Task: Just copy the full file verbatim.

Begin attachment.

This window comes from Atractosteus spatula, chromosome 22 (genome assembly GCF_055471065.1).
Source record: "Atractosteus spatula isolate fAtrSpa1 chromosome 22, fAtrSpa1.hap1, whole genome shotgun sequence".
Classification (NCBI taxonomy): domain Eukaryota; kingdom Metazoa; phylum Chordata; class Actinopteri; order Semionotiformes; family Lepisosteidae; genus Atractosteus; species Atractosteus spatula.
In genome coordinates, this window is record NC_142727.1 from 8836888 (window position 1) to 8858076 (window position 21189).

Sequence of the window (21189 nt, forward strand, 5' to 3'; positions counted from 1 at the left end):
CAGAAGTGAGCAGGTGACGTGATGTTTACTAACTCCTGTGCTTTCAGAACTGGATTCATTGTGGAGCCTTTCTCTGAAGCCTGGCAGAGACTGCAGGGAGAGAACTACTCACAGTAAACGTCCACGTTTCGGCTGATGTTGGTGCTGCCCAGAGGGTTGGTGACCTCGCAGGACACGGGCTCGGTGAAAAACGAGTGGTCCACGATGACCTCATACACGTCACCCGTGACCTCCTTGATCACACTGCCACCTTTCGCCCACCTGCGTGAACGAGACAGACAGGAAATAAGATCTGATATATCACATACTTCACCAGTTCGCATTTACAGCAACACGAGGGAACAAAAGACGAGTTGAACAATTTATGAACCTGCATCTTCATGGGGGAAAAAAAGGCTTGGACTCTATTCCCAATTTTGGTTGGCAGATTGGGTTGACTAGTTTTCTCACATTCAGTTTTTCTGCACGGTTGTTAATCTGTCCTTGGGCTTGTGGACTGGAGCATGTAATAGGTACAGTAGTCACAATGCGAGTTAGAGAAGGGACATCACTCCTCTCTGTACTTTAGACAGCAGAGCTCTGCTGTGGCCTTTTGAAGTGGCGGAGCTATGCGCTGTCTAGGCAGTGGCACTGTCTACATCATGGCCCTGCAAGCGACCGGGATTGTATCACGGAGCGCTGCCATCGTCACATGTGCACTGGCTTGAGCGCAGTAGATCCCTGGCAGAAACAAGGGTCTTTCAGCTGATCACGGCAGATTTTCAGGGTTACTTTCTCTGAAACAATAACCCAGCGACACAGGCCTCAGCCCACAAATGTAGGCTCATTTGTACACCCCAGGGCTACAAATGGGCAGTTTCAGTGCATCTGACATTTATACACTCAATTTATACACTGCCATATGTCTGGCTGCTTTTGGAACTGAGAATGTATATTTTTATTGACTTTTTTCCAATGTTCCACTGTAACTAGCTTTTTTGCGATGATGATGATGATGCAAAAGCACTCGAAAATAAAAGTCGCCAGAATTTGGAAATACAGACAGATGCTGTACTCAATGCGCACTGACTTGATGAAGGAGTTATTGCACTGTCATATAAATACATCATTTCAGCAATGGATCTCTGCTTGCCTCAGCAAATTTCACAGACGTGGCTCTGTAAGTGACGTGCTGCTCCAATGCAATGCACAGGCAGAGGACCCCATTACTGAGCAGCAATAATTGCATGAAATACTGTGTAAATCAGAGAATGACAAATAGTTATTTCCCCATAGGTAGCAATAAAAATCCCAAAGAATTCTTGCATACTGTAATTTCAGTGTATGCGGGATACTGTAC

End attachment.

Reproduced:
This window comes from Atractosteus spatula, chromosome 22 (genome assembly GCF_055471065.1).
Source record: "Atractosteus spatula isolate fAtrSpa1 chromosome 22, fAtrSpa1.hap1, whole genome shotgun sequence".
Classification (NCBI taxonomy): domain Eukaryota; kingdom Metazoa; phylum Chordata; class Actinopteri; order Semionotiformes; family Lepisosteidae; genus Atractosteus; species Atractosteus spatula.
In genome coordinates, this window is record NC_142727.1 from 8836888 (window position 1) to 8858076 (window position 21189).

Sequence of the window (21189 nt, forward strand, 5' to 3'; positions counted from 1 at the left end):
CAGAAGTGAGCAGGTGACGTGATGTTTACTAACTCCTGTGCTTTCAGAACTGGATTCATTGTGGAGCCTTTCTCTGAAGCCTGGCAGAGACTGCAGGGAGAGAACTACTCACAGTAAACGTCCACGTTTCGGCTGATGTTGGTGCTGCCCAGAGGGTTGGTGACCTCGCAGGACACGGGCTCGGTGAAAAACGAGTGGTCCACGATGACCTCATACACGTCACCCGTGACCTCCTTGATCACACTGCCACCTTTCGCCCACCTGCGTGAACGAGACAGACAGGAAATAAGATCTGATATATCACATACTTCACCAGTTCGCATTTACAGCAACACGAGGGAACAAAAGACGAGTTGAACAATTTATGAACCTGCATCTTCATGGGGGAAAAAAAGGCTTGGACTCTATTCCCAATTTTGGTTGGCAGATTGGGTTGACTAGTTTTCTCACATTCAGTTTTTCTGCACGGTTGTTAATCTGTCCTTGGGCTTGTGGACTGGAGCATGTAATAGGTACAGTAGTCACAATGCGAGTTAGAGAAGGGACATCACTCCTCTCTGTACTTTAGACAGCAGAGCTCTGCTGTGGCCTTTTGAAGTGGCGGAGCTATGCGCTGTCTAGGCAGTGGCACTGTCTACATCATGGCCCTGCAAGCGACCGGGATTGTATCACGGAGCGCTGCCATCGTCACATGTGCACTGGCTTGAGCGCAGTAGATCCCTGGCAGAAACAAGGGTCTTTCAGCTGATCACGGCAGATTTTCAGGGTTACTTTCTCTGAAACAATAACCCAGCGACACAGGCCTCAGCCCACAAATGTAGGCTCATTTGTACACCCCAGGGCTACAAATGGGCAGTTTCAGTGCATCTGACATTTATACACTCAATTTATACACTGCCATATGTCTGGCTGCTTTTGGAACTGAGAATGTATATTTTTATTGACTTTTTTCCAATGTTCCACTGTAACTAGCTTTTTTGCGATGATGATGATGATGCAAAAGCACTCGAAAATAAAAGTCGCCAGAATTTGGAAATACAGACAGATGCTGTACTCAATGCGCACTGACTTGATGAAGGAGTTATTGCACTGTCATATAAATACATCATTTCAGCAATGGATCTCTGCTTGCCTCAGCAAATTTCACAGACGTGGCTCTGTAAGTGACGTGCTGCTCCAATGCAATGCACAGGCAGAGGACCCCATTACTGAGCAGCAATAATTGCATGAAATACTGTGTAAATCAGAGAATGACAAATAGTTATTTCCCCATAGGTAGCAATAAAAATCCCAAAGAATTCTTGCATACTGTAATTTCAGTGTATGCGGGATACTGTAC